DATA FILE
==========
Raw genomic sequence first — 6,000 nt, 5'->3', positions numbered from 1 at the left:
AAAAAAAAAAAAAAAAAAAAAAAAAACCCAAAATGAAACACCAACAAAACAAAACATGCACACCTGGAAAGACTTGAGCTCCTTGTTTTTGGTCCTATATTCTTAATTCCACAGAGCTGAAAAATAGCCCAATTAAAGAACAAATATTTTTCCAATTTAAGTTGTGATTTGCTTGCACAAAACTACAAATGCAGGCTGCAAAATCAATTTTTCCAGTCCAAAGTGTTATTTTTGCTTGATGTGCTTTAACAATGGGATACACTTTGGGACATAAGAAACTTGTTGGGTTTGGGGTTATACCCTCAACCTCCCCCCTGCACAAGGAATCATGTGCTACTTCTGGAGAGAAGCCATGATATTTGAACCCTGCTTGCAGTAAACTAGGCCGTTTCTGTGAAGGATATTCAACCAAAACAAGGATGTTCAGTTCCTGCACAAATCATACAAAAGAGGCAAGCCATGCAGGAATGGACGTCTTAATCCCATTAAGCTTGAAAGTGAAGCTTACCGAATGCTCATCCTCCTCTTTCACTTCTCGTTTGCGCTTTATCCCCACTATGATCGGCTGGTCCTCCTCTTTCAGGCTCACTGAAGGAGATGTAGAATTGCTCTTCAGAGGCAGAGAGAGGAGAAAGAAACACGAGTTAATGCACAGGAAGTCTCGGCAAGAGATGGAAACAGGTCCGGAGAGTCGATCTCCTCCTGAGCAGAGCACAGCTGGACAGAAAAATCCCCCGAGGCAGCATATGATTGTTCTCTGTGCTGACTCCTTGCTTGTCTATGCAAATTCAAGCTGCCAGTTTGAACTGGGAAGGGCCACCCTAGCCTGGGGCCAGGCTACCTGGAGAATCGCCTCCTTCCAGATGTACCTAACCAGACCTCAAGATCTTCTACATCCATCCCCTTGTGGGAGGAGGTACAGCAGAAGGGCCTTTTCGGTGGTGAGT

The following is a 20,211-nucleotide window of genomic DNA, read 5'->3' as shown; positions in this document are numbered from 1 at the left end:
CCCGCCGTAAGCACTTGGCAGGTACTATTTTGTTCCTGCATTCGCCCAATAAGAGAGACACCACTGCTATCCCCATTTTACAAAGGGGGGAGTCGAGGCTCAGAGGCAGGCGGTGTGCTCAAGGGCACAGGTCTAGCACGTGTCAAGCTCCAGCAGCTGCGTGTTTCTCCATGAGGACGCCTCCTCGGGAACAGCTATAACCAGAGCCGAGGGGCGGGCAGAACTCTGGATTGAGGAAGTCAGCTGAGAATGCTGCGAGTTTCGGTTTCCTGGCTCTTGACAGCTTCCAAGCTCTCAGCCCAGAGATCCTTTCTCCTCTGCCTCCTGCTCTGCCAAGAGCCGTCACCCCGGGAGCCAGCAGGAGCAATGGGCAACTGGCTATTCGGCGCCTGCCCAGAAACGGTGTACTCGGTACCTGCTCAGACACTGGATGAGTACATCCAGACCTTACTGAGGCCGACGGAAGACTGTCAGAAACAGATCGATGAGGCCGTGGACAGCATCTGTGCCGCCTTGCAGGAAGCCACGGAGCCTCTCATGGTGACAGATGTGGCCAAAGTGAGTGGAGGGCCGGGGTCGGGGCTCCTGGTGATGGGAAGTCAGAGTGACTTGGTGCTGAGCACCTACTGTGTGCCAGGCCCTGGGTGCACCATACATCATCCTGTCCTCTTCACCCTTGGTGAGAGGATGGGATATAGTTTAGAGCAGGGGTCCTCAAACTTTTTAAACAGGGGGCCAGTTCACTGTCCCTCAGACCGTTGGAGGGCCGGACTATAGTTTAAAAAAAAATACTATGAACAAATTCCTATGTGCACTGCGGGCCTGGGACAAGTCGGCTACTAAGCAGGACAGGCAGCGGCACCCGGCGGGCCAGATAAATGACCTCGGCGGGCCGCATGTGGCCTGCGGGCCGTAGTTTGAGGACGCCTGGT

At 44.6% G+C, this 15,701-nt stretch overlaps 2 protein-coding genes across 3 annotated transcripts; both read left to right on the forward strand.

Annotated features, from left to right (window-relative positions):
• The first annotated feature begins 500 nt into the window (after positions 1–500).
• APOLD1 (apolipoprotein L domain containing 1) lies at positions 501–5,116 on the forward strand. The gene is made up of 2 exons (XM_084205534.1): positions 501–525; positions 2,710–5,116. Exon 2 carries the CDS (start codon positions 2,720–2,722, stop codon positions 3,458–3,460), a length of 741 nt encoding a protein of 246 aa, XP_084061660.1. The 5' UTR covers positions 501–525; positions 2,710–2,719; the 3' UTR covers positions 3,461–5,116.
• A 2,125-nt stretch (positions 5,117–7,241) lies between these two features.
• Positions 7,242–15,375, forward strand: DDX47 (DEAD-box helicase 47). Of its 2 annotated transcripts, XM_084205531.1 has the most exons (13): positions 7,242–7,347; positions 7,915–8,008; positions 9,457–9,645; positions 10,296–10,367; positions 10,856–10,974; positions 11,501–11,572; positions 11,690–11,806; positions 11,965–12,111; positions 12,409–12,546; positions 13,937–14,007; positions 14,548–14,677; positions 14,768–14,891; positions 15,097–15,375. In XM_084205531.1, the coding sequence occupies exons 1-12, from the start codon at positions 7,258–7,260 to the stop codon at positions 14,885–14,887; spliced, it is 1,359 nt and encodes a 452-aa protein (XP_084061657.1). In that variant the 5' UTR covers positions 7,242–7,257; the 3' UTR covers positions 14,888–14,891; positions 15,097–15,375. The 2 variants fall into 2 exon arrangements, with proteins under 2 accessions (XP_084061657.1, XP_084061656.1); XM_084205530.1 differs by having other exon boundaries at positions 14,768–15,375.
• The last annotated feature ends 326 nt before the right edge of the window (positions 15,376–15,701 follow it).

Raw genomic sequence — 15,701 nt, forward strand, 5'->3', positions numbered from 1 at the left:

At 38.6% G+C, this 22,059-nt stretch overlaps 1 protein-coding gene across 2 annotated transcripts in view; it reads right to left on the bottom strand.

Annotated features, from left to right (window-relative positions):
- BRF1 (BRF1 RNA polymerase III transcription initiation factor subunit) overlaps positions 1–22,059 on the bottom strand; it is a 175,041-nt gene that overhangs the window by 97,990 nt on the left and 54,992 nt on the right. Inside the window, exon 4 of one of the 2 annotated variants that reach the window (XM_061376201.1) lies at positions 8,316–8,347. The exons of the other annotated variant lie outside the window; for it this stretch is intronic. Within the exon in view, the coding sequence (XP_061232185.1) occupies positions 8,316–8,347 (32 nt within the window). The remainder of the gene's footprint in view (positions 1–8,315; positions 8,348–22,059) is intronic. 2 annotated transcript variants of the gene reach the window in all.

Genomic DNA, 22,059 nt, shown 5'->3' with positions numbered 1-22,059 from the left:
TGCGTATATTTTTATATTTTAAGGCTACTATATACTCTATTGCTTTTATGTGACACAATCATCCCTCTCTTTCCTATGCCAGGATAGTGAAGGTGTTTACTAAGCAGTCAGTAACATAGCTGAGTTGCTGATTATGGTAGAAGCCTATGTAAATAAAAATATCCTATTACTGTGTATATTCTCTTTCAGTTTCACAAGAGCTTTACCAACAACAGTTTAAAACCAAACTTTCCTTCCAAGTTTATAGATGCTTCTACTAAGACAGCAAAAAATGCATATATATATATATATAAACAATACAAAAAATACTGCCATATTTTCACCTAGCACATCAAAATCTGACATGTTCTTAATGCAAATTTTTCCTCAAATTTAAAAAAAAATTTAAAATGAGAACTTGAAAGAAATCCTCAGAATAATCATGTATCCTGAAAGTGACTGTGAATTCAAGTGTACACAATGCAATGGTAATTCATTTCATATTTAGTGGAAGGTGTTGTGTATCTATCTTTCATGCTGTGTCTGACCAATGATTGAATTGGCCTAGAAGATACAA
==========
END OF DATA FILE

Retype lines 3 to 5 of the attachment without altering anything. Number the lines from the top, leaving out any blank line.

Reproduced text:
The following is a 20,211-nucleotide window of genomic DNA, read 5'->3' as shown; positions in this document are numbered from 1 at the left end:
CCCGCCGTAAGCACTTGGCAGGTACTATTTTGTTCCTGCATTCGCCCAATAAGAGAGACACCACTGCTATCCCCATTTTACAAAGGGGGGAGTCGAGGCTCAGAGGCAGGCGGTGTGCTCAAGGGCACAGGTCTAGCACGTGTCAAGCTCCAGCAGCTGCGTGTTTCTCCATGAGGACGCCTCCTCGGGAACAGCTATAACCAGAGCCGAGGGGCGGGCAGAACTCTGGATTGAGGAAGTCAGCTGAGAATGCTGCGAGTTTCGGTTTCCTGGCTCTTGACAGCTTCCAAGCTCTCAGCCCAGAGATCCTTTCTCCTCTGCCTCCTGCTCTGCCAAGAGCCGTCACCCCGGGAGCCAGCAGGAGCAATGGGCAACTGGCTATTCGGCGCCTGCCCAGAAACGGTGTACTCGGTACCTGCTCAGACACTGGATGAGTACATCCAGACCTTACTGAGGCCGACGGAAGACTGTCAGAAACAGATCGATGAGGCCGTGGACAGCATCTGTGCCGCCTTGCAGGAAGCCACGGAGCCTCTCATGGTGACAGATGTGGCCAAAGTGAGTGGAGGGCCGGGGTCGGGGCTCCTGGTGATGGGAAGTCAGAGTGACTTGGTGCTGAGCACCTACTGTGTGCCAGGCCCTGGGTGCACCATACATCATCCTGTCCTCTTCACCCTTGGTGAGAGGATGGGATATAGTTTAGAGCAGGGGTCCTCAAACTTTTTAAACAGGGGGCCAGTTCACTGTCCCTCAGACCGTTGGAGGGCCGGACTATAGTTTAAAAAAAAATACTATGAACAAATTCCTATGTGCACTGCGGGCCTGGGACAAGTCGGCTACTAAGCAGGACAGGCAGCGGCACCCGGCGGGCCAGATAAATGACCTCGGCGGGCCGCATGTGGCCTGCGGGCCGTAGTTTGAGGACGCCTGGT

At 44.6% G+C, this 15,701-nt stretch overlaps 2 protein-coding genes across 3 annotated transcripts; both read left to right on the forward strand.